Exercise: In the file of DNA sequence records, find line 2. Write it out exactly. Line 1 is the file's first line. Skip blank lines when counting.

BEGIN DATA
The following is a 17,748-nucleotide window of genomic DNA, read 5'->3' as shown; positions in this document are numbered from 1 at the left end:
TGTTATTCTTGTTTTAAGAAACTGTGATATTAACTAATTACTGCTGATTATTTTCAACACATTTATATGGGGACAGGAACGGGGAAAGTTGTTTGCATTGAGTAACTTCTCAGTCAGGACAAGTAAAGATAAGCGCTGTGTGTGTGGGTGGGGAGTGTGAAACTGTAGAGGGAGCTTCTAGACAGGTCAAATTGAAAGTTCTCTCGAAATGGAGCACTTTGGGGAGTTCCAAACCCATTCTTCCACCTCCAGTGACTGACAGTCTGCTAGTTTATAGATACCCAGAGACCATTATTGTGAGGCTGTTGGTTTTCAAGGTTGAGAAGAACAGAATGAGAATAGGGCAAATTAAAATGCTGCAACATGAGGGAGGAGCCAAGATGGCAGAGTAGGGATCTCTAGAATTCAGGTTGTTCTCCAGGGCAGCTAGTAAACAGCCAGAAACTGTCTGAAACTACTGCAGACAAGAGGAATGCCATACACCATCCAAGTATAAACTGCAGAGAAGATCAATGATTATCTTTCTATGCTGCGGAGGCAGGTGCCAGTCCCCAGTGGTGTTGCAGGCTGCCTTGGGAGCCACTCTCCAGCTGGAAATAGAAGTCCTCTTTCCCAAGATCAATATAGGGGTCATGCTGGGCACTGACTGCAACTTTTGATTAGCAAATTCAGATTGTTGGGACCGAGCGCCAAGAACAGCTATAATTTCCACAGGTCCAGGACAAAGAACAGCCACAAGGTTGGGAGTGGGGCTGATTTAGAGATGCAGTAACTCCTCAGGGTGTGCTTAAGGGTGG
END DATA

TGTTATTCTTGTTTTAAGAAACTGTGATATTAACTAATTACTGCTGATTATTTTCAACACATTTATATGGGGACAGGAACGGGGAAAGTTGTTTGCATTGAGTAACTTCTCAGTCAGGACAAGTAAAGATAAGCGCTGTGTGTGTGGGTGGGGAGTGTGAAACTGTAGAGGGAGCTTCTAGACAGGTCAAATTGAAAGTTCTCTCGAAATGGAGCACTTTGGGGAGTTCCAAACCCATTCTTCCACCTCCAGTGACTGACAGTCTGCTAGTTTATAGATACCCAGAGACCATTATTGTGAGGCTGTTGGTTTTCAAGGTTGAGAAGAACAGAATGAGAATAGGGCAAATTAAAATGCTGCAACATGAGGGAGGAGCCAAGATGGCAGAGTAGGGATCTCTAGAATTCAGGTTGTTCTCCAGGGCAGCTAGTAAACAGCCAGAAACTGTCTGAAACTACTGCAGACAAGAGGAATGCCATACACCATCCAAGTATAAACTGCAGAGAAGATCAATGATTATCTTTCTATGCTGCGGAGGCAGGTGCCAGTCCCCAGTGGTGTTGCAGGCTGCCTTGGGAGCCACTCTCCAGCTGGAAATAGAAGTCCTCTTTCCCAAGATCAATATAGGGGTCATGCTGGGCACTGACTGCAACTTTTGATTAGCAAATTCAGATTGTTGGGACCGAGCGCCAAGAACAGCTATAATTTCCACAGGTCCAGGACAAAGAACAGCCACAAGGTTGGGAGTGGGGCTGATTTAGAGATGCAGTAACTCCTCAGGGTGTGCTTAAGGGTGG